A Memristor True Random-Number Generator

Noise in a compact resistive memory could bring true random digits to low-power logic

3 min read
Overhead image of numbers
Photo: iStockphoto

img Contact RRAM: The resistive memory cell sits between a tungsten contact and the transistor's drain region. Photo: National Tsing Hua University

12 July 2012—Engineers in Taiwan say they’ve invented a tiny low-power circuit based on memristors that could improve the security of data transmission over the Internet and of using Near Field Communication (NFC) from smartphone wallets. The security of many digital transactions depends on generating truly random numbers, something that’s difficult to do using today’s digital circuits, which typically produce numbers that aren’t completely random. The new memristor circuit rapidly spits out true random numbers while consuming less energy compared with other techniques, according to research in an upcoming issue of IEEE Electron Device Letters.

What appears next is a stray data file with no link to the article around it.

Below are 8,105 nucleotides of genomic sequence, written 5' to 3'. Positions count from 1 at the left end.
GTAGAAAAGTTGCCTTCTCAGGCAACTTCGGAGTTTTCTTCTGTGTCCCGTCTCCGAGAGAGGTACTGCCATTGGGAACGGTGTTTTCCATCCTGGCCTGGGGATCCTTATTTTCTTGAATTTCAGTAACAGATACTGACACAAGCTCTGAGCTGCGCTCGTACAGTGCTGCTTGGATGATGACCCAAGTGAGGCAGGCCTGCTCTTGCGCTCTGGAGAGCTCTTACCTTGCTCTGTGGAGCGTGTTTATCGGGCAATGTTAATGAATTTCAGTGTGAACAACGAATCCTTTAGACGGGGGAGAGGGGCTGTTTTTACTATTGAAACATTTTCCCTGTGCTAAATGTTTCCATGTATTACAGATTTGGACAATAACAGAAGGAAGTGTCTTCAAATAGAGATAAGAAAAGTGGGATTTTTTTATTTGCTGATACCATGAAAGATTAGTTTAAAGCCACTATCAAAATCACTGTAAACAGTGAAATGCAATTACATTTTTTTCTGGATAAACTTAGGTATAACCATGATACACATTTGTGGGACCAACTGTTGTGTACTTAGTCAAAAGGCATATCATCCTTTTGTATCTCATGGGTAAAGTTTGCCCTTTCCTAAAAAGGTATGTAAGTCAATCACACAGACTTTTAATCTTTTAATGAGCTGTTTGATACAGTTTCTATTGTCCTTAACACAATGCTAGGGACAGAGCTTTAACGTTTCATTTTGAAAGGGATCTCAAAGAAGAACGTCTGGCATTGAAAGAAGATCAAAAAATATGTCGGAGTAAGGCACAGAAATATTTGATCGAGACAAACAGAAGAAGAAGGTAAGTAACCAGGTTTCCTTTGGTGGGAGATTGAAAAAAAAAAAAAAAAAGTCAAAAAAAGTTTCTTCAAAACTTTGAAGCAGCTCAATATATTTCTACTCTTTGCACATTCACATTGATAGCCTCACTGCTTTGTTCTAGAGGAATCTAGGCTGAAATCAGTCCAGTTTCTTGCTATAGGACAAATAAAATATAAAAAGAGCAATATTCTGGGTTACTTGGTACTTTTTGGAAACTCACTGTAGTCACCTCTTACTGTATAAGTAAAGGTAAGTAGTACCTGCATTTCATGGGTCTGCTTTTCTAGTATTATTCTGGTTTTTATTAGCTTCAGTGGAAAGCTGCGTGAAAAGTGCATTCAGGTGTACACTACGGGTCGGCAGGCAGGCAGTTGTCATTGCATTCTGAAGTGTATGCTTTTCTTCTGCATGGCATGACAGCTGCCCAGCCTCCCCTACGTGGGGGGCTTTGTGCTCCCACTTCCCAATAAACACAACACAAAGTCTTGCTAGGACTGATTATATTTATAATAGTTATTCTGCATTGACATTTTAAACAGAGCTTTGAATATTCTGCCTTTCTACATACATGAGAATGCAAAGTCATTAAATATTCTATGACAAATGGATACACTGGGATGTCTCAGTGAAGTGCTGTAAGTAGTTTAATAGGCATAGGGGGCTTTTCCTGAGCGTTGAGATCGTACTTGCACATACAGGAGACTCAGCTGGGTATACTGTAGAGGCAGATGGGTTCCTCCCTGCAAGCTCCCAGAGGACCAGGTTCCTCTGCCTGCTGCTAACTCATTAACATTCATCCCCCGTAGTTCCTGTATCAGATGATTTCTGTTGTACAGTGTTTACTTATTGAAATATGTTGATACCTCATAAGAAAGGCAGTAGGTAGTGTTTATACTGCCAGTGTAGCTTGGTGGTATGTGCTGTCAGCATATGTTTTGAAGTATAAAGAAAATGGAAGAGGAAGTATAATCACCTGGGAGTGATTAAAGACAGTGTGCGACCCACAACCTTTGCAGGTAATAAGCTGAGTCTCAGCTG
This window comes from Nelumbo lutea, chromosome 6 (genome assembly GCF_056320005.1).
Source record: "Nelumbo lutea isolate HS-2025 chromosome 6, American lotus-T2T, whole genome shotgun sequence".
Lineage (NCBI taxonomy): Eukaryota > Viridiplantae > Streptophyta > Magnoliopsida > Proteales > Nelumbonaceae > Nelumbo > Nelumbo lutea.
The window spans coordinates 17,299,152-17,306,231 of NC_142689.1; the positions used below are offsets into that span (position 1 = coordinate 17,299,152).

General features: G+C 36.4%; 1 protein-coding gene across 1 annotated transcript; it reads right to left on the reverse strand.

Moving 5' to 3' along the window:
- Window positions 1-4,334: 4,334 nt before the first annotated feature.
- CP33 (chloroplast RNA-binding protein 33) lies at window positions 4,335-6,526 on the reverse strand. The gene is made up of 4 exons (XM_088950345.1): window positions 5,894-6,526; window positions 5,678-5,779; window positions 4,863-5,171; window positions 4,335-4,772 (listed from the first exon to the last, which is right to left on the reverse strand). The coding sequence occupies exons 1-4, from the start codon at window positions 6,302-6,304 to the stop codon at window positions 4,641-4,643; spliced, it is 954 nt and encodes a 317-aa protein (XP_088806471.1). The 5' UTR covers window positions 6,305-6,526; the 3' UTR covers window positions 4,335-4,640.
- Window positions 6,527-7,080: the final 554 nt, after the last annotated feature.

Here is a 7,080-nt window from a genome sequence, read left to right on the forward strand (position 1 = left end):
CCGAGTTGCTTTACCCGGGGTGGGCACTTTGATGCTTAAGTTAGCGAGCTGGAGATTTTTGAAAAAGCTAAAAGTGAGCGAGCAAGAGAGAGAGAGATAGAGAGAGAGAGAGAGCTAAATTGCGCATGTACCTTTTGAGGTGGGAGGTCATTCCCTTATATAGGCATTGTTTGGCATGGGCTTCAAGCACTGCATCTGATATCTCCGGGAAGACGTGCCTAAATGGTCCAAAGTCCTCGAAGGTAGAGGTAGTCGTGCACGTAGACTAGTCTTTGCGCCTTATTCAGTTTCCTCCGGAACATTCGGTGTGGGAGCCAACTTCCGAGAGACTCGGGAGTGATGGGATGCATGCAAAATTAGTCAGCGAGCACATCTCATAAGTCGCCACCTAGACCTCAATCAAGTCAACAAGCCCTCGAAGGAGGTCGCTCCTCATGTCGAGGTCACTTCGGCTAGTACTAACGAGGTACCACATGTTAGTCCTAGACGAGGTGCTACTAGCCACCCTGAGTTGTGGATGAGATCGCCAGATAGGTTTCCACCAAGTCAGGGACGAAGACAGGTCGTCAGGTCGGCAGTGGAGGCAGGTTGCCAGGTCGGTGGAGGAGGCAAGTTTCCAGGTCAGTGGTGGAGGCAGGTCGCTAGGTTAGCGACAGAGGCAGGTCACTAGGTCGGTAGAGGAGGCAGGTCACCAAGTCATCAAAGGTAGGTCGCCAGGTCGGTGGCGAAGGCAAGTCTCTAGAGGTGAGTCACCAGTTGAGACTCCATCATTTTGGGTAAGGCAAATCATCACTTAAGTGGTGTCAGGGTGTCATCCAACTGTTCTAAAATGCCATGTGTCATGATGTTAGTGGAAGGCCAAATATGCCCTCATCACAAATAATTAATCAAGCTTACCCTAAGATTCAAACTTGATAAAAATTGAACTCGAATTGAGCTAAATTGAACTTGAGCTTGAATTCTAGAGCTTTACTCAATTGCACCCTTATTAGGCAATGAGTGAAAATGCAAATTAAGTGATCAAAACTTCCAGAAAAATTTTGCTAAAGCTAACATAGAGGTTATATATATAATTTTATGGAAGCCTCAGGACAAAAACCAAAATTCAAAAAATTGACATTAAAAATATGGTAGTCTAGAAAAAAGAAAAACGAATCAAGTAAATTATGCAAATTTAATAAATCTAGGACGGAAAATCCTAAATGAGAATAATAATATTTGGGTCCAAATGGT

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A Circuit to Boost Battery Life

Digital low-dropout voltage regulators will save time, money, and power

11 min read
Image of a battery held sideways by pliers on each side.
Edmon de Haro

YOU'VE PROBABLY PLAYED hundreds, maybe thousands, of videos on your smartphone. But have you ever thought about what happens when you press “play”?

The instant you touch that little triangle, many things happen at once. In microseconds, idle compute cores on your phone's processor spring to life. As they do so, their voltages and clock frequencies shoot up to ensure that the video decompresses and displays without delay. Meanwhile, other cores, running tasks in the background, throttle down. Charge surges into the active cores' millions of transistors and slows to a trickle in the newly idled ones.

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